The Godhead, then, is divinity, divine nature, and the essence of God, simply stated. It is
 
essential that we also understand the term inspired writers used to designate the Creator -
 
"God." "God" is from the Greek theios which means "divine, deity" (Thayer, pg. 285).

     The Godhead consists of three entities. The term God (divine) is applied to the Father

(Rom. 1: 7), the Son (Heb. 1: 8), and the Holy Spirit (Acts 5: 3, 4). While three entities

comprise the Godhead (state of being God), they are one in nature, purpose, and

thinking (cf. Jn. 14: 8-11). The scriptures never refer to the Father, Son, and Holy Spirit

(Godhead) as gods. When "gods" is used, it refers to idols or pagan pantheons (Ex. 12:

12). Moreover, it is significant that the Hebrew adjective of singularity (one) is used with

the plural noun God (Elohim). "Hear, O Israel: the Lord our God is one Lord" (Deut. 6:

4). Notwithstanding, the scriptures clearly present three separate and distinct entities or

personalities: 2 Cor. 13: 14, Eph. 4: 4-6, Matt. 3: 13-17.

     The scriptures reveal no degrees of deity. Hence, the Father, Son, and Holy Spirit are

co-existent, co-eternal, and co-equal. A careful study of the nature of the Father, Son,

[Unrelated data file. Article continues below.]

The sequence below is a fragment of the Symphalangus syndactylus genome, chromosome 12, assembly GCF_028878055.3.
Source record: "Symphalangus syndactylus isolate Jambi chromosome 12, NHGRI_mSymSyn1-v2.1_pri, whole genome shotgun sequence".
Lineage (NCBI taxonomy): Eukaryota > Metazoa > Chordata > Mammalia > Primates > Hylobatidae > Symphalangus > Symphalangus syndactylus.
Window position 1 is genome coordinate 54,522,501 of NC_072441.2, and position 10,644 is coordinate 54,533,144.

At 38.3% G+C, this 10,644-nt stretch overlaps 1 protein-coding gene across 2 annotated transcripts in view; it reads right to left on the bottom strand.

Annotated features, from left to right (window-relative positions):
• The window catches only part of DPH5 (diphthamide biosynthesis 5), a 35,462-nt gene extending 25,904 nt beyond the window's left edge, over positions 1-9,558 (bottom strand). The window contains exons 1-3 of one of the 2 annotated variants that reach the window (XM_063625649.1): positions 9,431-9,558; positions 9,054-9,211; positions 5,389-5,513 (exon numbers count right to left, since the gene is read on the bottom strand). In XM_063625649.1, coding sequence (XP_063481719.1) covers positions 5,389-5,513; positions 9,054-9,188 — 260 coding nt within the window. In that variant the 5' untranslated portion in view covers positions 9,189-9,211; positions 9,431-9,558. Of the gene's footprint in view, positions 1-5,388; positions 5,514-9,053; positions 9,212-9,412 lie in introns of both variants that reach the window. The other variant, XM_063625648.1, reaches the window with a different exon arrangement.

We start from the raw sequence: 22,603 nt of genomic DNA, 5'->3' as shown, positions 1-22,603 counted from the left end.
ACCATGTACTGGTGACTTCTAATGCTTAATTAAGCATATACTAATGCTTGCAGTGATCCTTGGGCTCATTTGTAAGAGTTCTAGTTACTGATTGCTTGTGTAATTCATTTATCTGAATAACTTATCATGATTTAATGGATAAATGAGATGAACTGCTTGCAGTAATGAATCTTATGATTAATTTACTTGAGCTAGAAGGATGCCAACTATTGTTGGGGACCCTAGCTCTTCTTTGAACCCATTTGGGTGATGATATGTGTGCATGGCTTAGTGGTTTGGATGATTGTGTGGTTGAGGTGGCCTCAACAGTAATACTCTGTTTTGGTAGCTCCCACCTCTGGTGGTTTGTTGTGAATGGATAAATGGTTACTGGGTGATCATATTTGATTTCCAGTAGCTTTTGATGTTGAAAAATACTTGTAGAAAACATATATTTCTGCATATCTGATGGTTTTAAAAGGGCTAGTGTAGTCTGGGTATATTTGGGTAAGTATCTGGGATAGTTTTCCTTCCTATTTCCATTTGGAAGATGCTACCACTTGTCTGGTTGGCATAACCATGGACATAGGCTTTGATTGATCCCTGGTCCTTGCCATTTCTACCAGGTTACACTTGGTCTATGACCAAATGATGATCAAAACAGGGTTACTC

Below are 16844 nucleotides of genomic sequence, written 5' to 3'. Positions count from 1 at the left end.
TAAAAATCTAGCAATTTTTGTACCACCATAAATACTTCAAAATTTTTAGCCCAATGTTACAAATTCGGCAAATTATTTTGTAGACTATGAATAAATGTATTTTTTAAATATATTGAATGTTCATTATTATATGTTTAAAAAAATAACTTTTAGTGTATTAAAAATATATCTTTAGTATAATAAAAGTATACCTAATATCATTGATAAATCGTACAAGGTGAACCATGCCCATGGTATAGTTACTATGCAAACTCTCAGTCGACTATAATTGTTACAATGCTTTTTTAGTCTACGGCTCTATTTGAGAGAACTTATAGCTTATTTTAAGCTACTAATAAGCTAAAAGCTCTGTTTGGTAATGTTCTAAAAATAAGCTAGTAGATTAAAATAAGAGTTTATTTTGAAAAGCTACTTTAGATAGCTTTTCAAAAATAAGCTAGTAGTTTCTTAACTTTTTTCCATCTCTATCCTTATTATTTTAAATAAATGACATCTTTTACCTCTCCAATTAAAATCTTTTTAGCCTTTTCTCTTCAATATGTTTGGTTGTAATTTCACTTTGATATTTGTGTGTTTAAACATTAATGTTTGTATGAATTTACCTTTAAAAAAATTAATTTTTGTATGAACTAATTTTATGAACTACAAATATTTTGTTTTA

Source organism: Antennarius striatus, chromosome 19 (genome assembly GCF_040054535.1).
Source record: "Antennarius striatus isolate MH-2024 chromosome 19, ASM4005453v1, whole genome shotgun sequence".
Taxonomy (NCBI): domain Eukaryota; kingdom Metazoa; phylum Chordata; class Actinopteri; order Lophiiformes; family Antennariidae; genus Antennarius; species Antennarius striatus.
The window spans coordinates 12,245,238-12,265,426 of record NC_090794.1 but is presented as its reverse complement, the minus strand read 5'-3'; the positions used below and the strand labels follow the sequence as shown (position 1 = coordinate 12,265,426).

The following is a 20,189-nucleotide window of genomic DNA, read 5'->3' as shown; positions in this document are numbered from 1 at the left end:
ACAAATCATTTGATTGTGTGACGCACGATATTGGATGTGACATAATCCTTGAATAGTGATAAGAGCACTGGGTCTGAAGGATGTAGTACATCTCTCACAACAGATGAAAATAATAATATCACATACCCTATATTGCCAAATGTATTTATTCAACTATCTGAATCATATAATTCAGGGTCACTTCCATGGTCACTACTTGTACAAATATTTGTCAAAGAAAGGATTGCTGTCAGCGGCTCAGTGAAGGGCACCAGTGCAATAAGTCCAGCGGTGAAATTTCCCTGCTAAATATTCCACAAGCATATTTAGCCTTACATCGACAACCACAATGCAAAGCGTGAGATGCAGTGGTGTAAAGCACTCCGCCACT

and Holy Spirit reveals a nature, properties, and characteristics which can only be found

concerning God (theios). While there are circumstantial variations (i.e. the incarnation),

such a study reveals no variations in the essential nature of the Father, Son, and the

Holy Spirit. If there had been any varying degrees and gradations of deity (such is really

impossible, God is either God or not God, Isa. 46: 5-10), the incarnation would have

been the opportunity. However, Jesus, in the flesh, remained God, modernism and some

of my brethren to the contrary notwithstanding. Jesus did not "leave his essential nature

in heaven (deity, dm) when he came to earth" (2 Cor. 8: 9). He simply disrobed himself

of all the grandeur of deity which he enjoyed in heaven (Phili. 2: 6-10).

     The Father/Son relationship. The Father/Son presentation of God particularly and

peculiarly pertains to the incarnation (becoming flesh) of the Logos (Word, Jesus, Jn. 1:

1-11). When the Word became flesh, he "assumed" the posture of Son (Jn. 3: 16, he was

conceived of the Holy Spirit and Mary, Matt. 1: 20). In this role, he was acquiescent to

the Father (cf. 14: 28). Jesus (the Word) existed at the beginning and did the actual

creating of all things which are created (Col. 1: 16). Jesus said, "…Before Abraham was, I

am" (Jn. 8: 58). The verb tense of "I am" indicates His deity or eternality. Since Jesus

and the Father necessarily shared divine commonalties, he could say "…he that hath seen